Typy morfogenetyczne wsi w środkowej Polsce

Tomasz Figlus

DOI: http://dx.doi.org/10.12775/20206

Abstrakt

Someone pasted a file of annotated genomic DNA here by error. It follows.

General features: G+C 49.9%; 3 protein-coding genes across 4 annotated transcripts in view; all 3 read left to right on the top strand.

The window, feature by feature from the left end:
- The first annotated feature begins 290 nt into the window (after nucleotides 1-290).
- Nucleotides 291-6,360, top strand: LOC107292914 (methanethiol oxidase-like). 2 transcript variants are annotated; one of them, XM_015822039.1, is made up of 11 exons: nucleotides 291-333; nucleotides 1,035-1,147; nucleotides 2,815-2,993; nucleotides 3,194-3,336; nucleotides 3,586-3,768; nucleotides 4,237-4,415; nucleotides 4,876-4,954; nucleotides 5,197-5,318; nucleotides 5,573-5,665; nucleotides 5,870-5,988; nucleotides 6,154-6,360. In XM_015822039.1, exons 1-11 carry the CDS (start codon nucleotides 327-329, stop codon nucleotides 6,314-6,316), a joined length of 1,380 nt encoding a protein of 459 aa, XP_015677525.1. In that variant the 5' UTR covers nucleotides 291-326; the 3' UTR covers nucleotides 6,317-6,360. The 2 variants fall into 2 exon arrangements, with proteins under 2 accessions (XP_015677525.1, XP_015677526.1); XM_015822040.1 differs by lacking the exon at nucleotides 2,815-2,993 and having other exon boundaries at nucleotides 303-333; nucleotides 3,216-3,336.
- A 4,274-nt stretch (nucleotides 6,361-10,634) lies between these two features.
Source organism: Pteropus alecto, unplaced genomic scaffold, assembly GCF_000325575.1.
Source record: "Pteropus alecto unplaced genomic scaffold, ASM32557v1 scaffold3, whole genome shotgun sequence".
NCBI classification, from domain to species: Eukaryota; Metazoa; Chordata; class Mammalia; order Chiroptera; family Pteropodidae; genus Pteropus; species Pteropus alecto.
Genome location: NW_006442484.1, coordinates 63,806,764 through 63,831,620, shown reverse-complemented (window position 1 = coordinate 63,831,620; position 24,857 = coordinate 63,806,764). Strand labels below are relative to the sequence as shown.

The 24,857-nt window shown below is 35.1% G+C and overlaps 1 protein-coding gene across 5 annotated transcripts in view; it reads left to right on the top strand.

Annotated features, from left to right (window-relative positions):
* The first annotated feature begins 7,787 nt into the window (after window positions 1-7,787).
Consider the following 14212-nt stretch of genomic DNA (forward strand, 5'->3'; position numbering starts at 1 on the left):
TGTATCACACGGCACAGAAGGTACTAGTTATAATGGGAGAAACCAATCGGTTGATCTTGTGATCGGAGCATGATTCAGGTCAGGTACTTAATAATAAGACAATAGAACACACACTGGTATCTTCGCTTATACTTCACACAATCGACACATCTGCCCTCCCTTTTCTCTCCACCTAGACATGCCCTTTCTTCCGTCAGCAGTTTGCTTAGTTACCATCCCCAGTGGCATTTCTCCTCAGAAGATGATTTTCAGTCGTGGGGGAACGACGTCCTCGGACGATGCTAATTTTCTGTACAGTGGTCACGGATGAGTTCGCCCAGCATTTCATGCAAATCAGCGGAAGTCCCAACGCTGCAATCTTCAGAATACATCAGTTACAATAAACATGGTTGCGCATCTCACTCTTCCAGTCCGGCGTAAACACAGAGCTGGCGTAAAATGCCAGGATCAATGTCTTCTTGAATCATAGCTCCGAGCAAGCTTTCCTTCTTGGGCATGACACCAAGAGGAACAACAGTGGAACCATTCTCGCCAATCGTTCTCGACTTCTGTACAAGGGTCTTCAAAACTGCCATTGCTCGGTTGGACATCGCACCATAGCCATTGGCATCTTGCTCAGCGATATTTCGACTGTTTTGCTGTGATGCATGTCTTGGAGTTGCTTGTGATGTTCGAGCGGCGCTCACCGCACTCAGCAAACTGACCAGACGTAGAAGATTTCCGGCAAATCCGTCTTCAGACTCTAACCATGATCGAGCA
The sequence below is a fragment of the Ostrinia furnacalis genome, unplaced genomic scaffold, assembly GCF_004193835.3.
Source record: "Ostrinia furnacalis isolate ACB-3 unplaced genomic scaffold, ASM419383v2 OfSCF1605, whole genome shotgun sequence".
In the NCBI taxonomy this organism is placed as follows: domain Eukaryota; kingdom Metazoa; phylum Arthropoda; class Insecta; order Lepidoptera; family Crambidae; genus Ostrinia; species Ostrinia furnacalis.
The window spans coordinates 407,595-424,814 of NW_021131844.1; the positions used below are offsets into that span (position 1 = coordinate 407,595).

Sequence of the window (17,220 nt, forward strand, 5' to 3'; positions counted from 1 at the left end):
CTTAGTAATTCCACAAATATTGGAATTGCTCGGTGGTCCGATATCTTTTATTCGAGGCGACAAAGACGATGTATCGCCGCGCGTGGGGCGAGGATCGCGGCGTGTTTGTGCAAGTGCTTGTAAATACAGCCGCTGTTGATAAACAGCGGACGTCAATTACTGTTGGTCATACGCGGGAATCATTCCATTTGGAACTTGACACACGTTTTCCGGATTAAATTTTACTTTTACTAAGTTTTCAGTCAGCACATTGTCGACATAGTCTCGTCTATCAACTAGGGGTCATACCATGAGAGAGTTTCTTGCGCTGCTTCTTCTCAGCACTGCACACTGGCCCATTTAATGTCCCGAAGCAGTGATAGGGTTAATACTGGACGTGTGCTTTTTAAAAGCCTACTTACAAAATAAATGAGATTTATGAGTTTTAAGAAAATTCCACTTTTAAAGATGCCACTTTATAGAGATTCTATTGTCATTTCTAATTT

Historico-geographical analysis of the layouts of villages in central Poland made it possible to distinguish the morphogenetic types of rural settlements characteristic of the specified historical periods. On the basis of the historical topographic maps, it is also possible to describe the features of spatial distribution of the morphogenetic types of villages for the investigated area. Central Poland presents a very diversified morphogenetic picture of villages, which results from a great number of complex historical and socio-economic processes, as well as from varied geographical conditions. Four main historical periods were distinguished, during which the following characteristic morphogenetic types of villages were established: 1. irregular medieval villages which did not undergo regulation in the Middle Ages; 2. regular medieval villages located on German Law; 3. newer settlements founded in the Modern Period (e.g. manorial layouts and villages connected with the so-called olęder settlement and Frederician colonization); 4. villages formed in the process of regulation and parcellation in 19th c. The villages form Early Middle Ages developed in an evolutionary way, were not regulated, and adapted well to the local topographic position. Among the villages with irregular habitats from this period the following types can be singled out: road villages, little green villages (small oval) and circular villages; cross-road villages and multi-road villages. The land was divided into numerous small fields, irregular in shape. The layout of fields in these villages takes the form of blocks, block-strips and irregular small fields. Two distinct processes were taking place in the Middle Ages: foundation of the new villages on the so-called in cruda radice, and regulation of the villages already existing according to the German law. These villages were built mostly on the Church land of the cloisters and bishops, as well as on land belonging at that time to the Duke. The generally accepted types of villages founded on the German law are: large regular street villages and regular green villages (with oval or rectangular square). Regular field patterns in those villages were organized in the open-field patternadapted to the three-field rotation system. Within the group of villages of later origin, established between the 16th c. and the 1th half of 19th c., the following types were distinguished: manors and marshy row villages (the so-called olęder or Frederician colonies and other colonies – the so-called forest settlements). In Modern Period one can identify mostly the manor-peasant village with a complex of manor buildings and peasant homesteads. Manor and peasant fields intermingled and were cultivated by means of the three-field system. Rarely can one observe manor villages which included only the manor complex with crofters’ small holdings and where fields were consolidated into large blocks. In the 18th c. planned villages were built again, which was connected with the Frederician and the so-called olęder colonization. Marshy row villages located on clearings can be distinguished, which represented a different spatial pattern with regard to the economic functions of their population. Agricultural colonies were mostly regular street villages, densely built-up. The pattern of the fields took the form of regular, schematic, broad stripes, belonging to separate owners. The 19th c. marks the turning point in the development of the forms of rural settlement. The ancient spatial settings of villages have changed mostly in connection with the transformation of the socio-economic life of the countryside, in particular the enfranchisement of peasants, the parcellation of manors and field consolidation, the disappearance of the threefield rotation system, and the introduction of new techniques of cultivation. In the manor- peasant village one can observe the process of separation of manor and peasant land. In the context of parceling-out it is possible to distinguish row villages with fields in the form of ownership stripes, perpendicular to the road and dispersed settlement with block system of fields. The irregular layouts of villages from the Middle Ages were formed mostly in the peripheries of central Poland, in the valleys of the Warta, Bzura and Pilica rivers. Compact settlement regions of regular villages, founded during the medieval colonization, have been identified in the area of former ecclesiastical or royal estates where proprietors were interested in location of villages based on the German law. Manors developed mainly inside the villages, and they did not form separate settlement units and morphogenetic zones. Forest colonies and marshy row villages appear as small enclaves throughout the whole investigated area, especially in the central part of region, because they were mostly founded on clearings, areas not cultivated before, on poor soils and in forests.


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